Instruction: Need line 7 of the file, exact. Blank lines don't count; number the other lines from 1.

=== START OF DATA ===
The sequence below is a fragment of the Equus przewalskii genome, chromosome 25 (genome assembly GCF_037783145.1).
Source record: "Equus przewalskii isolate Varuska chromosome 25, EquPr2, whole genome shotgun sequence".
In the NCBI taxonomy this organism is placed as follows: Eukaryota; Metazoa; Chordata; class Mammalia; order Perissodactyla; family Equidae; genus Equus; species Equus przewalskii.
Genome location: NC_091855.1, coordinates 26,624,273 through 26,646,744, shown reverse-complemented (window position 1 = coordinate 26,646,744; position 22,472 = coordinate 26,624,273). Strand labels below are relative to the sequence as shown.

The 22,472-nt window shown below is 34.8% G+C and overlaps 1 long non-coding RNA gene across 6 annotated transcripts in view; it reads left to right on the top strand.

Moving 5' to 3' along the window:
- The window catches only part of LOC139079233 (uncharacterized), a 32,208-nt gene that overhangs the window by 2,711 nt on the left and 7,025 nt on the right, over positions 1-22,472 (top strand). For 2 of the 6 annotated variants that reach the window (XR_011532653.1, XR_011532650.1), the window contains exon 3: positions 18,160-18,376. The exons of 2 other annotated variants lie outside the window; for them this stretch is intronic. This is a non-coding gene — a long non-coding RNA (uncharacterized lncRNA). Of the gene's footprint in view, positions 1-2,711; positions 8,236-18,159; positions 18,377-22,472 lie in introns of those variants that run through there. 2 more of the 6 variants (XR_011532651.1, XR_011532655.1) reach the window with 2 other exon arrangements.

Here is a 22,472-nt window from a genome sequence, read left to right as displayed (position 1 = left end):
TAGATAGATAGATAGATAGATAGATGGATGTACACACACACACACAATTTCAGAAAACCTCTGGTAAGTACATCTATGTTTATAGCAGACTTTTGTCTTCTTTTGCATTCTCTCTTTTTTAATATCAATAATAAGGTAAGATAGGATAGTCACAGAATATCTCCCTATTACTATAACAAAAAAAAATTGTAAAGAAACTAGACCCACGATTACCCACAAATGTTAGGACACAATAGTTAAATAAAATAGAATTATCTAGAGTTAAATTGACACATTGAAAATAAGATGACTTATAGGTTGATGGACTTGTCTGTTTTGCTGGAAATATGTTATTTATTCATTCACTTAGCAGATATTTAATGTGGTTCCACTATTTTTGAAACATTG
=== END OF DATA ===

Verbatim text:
- The window catches only part of LOC139079233 (uncharacterized), a 32,208-nt gene that overhangs the window by 2,711 nt on the left and 7,025 nt on the right, over positions 1-22,472 (top strand). For 2 of the 6 annotated variants that reach the window (XR_011532653.1, XR_011532650.1), the window contains exon 3: positions 18,160-18,376. The exons of 2 other annotated variants lie outside the window; for them this stretch is intronic. This is a non-coding gene — a long non-coding RNA (uncharacterized lncRNA). Of the gene's footprint in view, positions 1-2,711; positions 8,236-18,159; positions 18,377-22,472 lie in introns of those variants that run through there. 2 more of the 6 variants (XR_011532651.1, XR_011532655.1) reach the window with 2 other exon arrangements.